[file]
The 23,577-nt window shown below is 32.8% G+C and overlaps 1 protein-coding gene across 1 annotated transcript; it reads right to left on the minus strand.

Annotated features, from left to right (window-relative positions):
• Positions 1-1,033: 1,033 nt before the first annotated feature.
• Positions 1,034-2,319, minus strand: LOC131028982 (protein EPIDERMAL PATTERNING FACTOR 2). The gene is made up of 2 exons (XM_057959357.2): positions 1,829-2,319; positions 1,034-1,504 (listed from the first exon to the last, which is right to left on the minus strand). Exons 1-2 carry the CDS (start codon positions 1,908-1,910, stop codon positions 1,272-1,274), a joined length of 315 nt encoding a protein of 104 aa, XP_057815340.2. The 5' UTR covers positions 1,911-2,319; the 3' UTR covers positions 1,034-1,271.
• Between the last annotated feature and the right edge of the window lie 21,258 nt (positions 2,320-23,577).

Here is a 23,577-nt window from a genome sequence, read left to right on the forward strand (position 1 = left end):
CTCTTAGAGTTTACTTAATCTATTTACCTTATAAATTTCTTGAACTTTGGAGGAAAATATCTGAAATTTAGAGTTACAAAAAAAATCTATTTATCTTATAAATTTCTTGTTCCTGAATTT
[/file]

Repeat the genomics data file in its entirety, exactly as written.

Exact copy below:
The 23,577-nt window shown below is 32.8% G+C and overlaps 1 protein-coding gene across 1 annotated transcript; it reads right to left on the minus strand.

Annotated features, from left to right (window-relative positions):
• Positions 1-1,033: 1,033 nt before the first annotated feature.
• Positions 1,034-2,319, minus strand: LOC131028982 (protein EPIDERMAL PATTERNING FACTOR 2). The gene is made up of 2 exons (XM_057959357.2): positions 1,829-2,319; positions 1,034-1,504 (listed from the first exon to the last, which is right to left on the minus strand). Exons 1-2 carry the CDS (start codon positions 1,908-1,910, stop codon positions 1,272-1,274), a joined length of 315 nt encoding a protein of 104 aa, XP_057815340.2. The 5' UTR covers positions 1,911-2,319; the 3' UTR covers positions 1,034-1,271.
• Between the last annotated feature and the right edge of the window lie 21,258 nt (positions 2,320-23,577).

Here is a 23,577-nt window from a genome sequence, read left to right on the forward strand (position 1 = left end):
CTCTTAGAGTTTACTTAATCTATTTACCTTATAAATTTCTTGAACTTTGGAGGAAAATATCTGAAATTTAGAGTTACAAAAAAAATCTATTTATCTTATAAATTTCTTGTTCCTGAATTT